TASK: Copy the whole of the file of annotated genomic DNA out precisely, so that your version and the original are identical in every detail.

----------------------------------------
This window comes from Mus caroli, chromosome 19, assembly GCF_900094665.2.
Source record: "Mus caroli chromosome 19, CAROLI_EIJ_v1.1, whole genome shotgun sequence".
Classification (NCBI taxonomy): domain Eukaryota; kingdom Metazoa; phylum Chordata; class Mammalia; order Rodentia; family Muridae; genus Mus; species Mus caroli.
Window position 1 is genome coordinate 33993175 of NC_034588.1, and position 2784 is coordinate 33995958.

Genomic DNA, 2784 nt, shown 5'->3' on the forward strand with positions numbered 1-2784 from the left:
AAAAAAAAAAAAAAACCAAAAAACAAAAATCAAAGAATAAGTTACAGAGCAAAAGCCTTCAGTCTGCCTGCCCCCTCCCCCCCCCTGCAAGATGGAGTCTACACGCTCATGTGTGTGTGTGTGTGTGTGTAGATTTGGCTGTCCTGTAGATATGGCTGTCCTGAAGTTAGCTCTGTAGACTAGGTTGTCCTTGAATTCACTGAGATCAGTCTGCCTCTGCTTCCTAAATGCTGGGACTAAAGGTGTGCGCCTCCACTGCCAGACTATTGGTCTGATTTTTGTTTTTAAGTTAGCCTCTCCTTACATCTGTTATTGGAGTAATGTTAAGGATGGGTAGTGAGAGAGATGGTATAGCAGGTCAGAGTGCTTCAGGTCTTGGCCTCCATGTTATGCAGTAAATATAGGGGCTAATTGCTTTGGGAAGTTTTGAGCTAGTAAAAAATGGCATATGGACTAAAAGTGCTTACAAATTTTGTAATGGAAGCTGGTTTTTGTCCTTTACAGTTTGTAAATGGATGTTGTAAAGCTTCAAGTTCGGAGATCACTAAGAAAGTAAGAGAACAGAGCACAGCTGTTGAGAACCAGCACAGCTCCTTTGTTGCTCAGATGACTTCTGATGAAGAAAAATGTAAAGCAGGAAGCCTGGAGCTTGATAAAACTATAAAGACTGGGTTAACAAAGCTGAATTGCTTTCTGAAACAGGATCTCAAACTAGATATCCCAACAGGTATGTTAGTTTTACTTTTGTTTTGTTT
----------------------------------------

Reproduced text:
This window comes from Mus caroli, chromosome 19, assembly GCF_900094665.2.
Source record: "Mus caroli chromosome 19, CAROLI_EIJ_v1.1, whole genome shotgun sequence".
Classification (NCBI taxonomy): domain Eukaryota; kingdom Metazoa; phylum Chordata; class Mammalia; order Rodentia; family Muridae; genus Mus; species Mus caroli.
Window position 1 is genome coordinate 33993175 of NC_034588.1, and position 2784 is coordinate 33995958.

Genomic DNA, 2784 nt, shown 5'->3' on the forward strand with positions numbered 1-2784 from the left:
AAAAAAAAAAAAAAACCAAAAAACAAAAATCAAAGAATAAGTTACAGAGCAAAAGCCTTCAGTCTGCCTGCCCCCTCCCCCCCCCTGCAAGATGGAGTCTACACGCTCATGTGTGTGTGTGTGTGTGTGTAGATTTGGCTGTCCTGTAGATATGGCTGTCCTGAAGTTAGCTCTGTAGACTAGGTTGTCCTTGAATTCACTGAGATCAGTCTGCCTCTGCTTCCTAAATGCTGGGACTAAAGGTGTGCGCCTCCACTGCCAGACTATTGGTCTGATTTTTGTTTTTAAGTTAGCCTCTCCTTACATCTGTTATTGGAGTAATGTTAAGGATGGGTAGTGAGAGAGATGGTATAGCAGGTCAGAGTGCTTCAGGTCTTGGCCTCCATGTTATGCAGTAAATATAGGGGCTAATTGCTTTGGGAAGTTTTGAGCTAGTAAAAAATGGCATATGGACTAAAAGTGCTTACAAATTTTGTAATGGAAGCTGGTTTTTGTCCTTTACAGTTTGTAAATGGATGTTGTAAAGCTTCAAGTTCGGAGATCACTAAGAAAGTAAGAGAACAGAGCACAGCTGTTGAGAACCAGCACAGCTCCTTTGTTGCTCAGATGACTTCTGATGAAGAAAAATGTAAAGCAGGAAGCCTGGAGCTTGATAAAACTATAAAGACTGGGTTAACAAAGCTGAATTGCTTTCTGAAACAGGATCTCAAACTAGATATCCCAACAGGTATGTTAGTTTTACTTTTGTTTTGTTT